Step 4

Slide the beads along hook so they are together in front of bend. 

Step 4

Step 5

Anchor beads.  Put some thread wraps between each bead.  You are simulating the Clitella or sex gland of the worm.

Step 5

Step 6

Put a Snell on the hook with a Palomer knot which is the strongest knot to attach leader to hook.

Step 6

Step 7

Put a weed guard on.  Use natural shape of monofilament.  Pinch over hook.  Select the nylon strength to the fishing conditions.  A lake in Florida with lots of brush use 50 pound.  Just some weeds 30 lb; gravel bottom 20 lb.  With San Juan worm no weed guard.  Use a figure eight knot that pulls equally in both directions.

Step 7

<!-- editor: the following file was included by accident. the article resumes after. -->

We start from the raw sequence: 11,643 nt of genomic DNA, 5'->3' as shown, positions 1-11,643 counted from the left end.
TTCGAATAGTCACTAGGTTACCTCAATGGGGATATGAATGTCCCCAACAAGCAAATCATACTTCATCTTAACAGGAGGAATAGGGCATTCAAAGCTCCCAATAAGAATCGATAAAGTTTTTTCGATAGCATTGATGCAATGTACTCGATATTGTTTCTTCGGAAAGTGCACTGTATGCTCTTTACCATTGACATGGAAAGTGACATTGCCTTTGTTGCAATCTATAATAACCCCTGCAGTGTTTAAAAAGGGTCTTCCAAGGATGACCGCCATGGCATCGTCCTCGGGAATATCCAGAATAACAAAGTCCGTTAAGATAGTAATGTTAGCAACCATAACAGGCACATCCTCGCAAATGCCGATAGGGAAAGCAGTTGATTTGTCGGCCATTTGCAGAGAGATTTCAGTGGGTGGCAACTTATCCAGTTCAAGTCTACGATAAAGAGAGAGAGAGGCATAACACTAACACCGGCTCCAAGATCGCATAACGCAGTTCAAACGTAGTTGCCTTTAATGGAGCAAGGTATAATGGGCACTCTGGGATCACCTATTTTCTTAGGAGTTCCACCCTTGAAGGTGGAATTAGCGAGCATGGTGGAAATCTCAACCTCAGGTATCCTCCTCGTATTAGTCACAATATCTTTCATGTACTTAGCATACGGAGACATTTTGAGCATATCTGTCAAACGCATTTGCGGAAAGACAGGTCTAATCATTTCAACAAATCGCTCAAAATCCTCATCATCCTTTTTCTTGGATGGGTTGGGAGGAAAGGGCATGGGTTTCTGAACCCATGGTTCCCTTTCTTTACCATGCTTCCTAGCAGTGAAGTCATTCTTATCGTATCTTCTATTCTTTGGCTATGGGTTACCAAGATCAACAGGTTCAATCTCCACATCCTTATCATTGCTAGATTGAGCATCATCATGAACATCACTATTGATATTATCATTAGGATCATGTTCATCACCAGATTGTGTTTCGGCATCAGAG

Step 8

At some point need to taper the ends of the ultra chenille.  The best way to do it is to quickly put the end into the center of a flame and pull it out.  If you bring the chenille close to the side of the flame a lopsided end will result. 

 Step 8

Step 9

Slip a smaller bead onto a bobbin threader, slip the snell through the bead, hook the ultra chenille onto the threader and slip the bead on to the ultra chenille.  To keep bead in place use a little superglue.  Then tie a loop in the snell nylon.  Go fishing. 

Step 9 

Closing Comments

Since Harley is a retired biology professor he talked about worms and fish and how fish can paralyze the worm with three taps to damage the Clitella.  You don’t need to be shy about discussing worms with other fly anglers.  Just make sure they know it is tied with ultra chenille.

 Please Credit FFF Website or FFF Clubwire with any use of the pattern.

You can direct any questions or comments to FOM at flyofthemonth@fedflyfishers.org.